Friday, February 26, 2010

Cool Technology of the Week

I try to be an early adopter of emerging technologies so that I can assess their readiness for the marketplace, reporting on the good and the bad in an effort to benefit my colleagues.

On the green energy front, I retired incandescent bulbs in my household and converted to compact fluorescents (CFL) very early in the product development cycle. All in all it was a great experience, although the first CFLs had a harsh cool white light.

Recently, I've explored the next generation of replaceable home light bulbs - Ultra LEDs. Sylvania has introduced 40 watt LED light bulbs with an essentially infinite lifespan, no mercury, little heat, and a perfect 2700K spectrum of warm white light.

It's an exciting development because there are no moving parts, nothing to burn out, and nothing to break. I've replaced an entire room (a studio that my wife, my daughter and I share for art, music and studying) with LEDs.

For ceiling and track lights, I used Sylvania Parabolic Aluminum Reflector (PAR20) 210 lumens, 7 watt, 40 watt equivalent bulbs.

For the table lamp, I used a Sylvania A19 (standard light bulb shape) 350 lumen, 8 watt, 40 watt bulb.

Above is a photo of the room in LED lighting.

So, what's the downside of light bulbs that last forever, use very little energy, and have a great soft white spectrum? The cost is currently $30-40 per bulb. Of course, over the life of the bulb, plus the energy saved, that's not significantly different than incandescents or compact fluorescent.

I asked my favorite local hardware store about emerging LED technology. Their view is that the economics will not yet quite work. The room pictured above uses six 7 watt reflectors and one 8 watt A19 bulb. Total energy expenditure to brightly light the entire space with LEDs - 50 watts. Total cost $230.00, amortized over the life of the house i.e. the bulbs will last longer than I will.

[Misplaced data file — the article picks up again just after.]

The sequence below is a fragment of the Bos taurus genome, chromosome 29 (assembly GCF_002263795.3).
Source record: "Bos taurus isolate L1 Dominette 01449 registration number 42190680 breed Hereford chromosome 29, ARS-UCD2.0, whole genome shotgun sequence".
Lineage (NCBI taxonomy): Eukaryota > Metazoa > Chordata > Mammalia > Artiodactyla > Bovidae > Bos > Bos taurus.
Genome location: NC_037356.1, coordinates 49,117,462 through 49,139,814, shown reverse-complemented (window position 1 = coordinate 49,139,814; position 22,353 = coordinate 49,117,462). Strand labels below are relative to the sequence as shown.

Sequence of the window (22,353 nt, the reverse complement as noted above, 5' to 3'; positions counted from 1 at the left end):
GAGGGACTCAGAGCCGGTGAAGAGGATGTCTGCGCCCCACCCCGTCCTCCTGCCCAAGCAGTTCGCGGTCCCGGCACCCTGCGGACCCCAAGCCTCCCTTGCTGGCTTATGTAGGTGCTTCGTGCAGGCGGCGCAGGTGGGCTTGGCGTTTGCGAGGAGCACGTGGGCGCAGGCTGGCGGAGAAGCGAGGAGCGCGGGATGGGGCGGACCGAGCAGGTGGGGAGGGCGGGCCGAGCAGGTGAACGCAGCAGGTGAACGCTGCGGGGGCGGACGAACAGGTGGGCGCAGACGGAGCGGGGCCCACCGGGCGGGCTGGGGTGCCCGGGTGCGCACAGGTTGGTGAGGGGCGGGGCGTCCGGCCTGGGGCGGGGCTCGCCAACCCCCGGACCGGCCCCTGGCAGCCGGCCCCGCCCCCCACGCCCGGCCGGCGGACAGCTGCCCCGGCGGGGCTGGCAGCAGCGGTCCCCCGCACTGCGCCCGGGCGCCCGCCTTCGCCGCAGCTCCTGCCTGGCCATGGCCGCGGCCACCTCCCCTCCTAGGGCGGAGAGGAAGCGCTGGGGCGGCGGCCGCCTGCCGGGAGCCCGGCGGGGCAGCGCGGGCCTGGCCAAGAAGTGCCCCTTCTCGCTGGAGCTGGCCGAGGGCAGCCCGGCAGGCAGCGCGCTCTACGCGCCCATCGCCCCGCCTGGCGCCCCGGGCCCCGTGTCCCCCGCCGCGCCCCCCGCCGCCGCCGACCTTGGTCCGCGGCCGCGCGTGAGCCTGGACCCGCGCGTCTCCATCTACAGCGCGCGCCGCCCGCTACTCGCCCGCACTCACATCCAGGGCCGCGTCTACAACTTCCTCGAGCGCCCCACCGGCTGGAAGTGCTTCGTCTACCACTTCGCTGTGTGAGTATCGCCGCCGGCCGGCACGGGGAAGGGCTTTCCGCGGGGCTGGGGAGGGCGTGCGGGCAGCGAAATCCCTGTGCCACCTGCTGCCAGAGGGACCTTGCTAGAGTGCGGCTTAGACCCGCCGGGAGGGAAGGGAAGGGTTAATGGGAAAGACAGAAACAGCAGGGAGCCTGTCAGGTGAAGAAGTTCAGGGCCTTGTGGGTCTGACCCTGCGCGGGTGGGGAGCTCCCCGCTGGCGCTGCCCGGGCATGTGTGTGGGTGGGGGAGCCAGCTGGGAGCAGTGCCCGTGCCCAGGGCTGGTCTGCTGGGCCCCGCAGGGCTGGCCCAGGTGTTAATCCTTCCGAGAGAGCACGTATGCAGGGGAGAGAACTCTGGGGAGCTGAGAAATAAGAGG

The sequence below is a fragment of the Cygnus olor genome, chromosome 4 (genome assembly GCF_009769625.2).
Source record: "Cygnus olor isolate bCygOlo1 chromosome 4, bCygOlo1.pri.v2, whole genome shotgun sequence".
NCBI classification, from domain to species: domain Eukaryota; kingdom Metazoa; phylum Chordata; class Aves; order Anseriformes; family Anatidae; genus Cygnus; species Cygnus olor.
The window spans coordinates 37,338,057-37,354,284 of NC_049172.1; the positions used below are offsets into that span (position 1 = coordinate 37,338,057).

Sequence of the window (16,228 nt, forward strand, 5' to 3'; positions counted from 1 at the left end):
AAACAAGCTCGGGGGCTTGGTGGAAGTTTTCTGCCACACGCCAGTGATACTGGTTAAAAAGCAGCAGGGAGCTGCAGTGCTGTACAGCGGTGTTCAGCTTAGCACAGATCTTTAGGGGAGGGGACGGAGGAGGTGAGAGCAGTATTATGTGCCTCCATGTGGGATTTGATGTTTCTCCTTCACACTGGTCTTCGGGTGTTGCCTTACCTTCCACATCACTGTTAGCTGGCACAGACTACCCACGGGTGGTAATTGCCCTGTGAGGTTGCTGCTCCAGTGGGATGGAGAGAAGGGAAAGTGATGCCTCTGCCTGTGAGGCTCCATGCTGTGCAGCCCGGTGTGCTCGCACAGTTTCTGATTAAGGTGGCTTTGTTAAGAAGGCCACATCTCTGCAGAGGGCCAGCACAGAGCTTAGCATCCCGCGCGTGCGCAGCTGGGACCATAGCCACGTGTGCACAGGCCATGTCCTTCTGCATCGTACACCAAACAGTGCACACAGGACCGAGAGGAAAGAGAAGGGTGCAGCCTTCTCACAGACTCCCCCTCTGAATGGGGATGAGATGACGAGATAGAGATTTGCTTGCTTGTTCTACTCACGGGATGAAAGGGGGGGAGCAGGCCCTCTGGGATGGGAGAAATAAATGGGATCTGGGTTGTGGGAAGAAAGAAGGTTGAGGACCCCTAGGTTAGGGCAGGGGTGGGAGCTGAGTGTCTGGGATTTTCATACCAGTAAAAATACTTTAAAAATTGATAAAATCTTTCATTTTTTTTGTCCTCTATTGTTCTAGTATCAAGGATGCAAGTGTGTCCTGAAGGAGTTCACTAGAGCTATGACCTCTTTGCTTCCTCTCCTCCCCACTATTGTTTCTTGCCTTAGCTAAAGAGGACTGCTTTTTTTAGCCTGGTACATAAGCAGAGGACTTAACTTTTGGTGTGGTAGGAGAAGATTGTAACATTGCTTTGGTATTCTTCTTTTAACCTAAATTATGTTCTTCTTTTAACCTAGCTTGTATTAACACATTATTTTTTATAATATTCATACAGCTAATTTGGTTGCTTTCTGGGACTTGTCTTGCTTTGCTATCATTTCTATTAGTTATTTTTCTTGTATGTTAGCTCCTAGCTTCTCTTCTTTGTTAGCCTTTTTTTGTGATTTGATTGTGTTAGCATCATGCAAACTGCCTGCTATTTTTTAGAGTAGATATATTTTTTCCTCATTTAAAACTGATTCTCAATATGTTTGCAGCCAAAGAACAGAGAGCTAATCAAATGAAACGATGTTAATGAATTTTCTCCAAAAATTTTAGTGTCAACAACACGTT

Like any new technology, the price will drop as economies of scale, competition, and manufacturing advances reduce production costs.

Although the capital cost to convert a room is currently high, I'm impressed by the technology. Given that one of my long term goals is to build a small, carbon neutral retirement cottage and that my daughter may become an environmental engineer, LED lighting technologies are likely to play an important role in our future.


Anonymous said...

You just made Sylvania's day!

Chris said...

While LEDs are energy efficient meaning there is minimal heat emitted with the light, they are sensitive to heat build-up on the circuitry (back) side. There are typically heat sinks built into the bulbs. Excessive heat will kill an LED, so recessed can lights and other fixtures that that weren't designed for LED bulbs might not have the long life advantage(max 100k hours).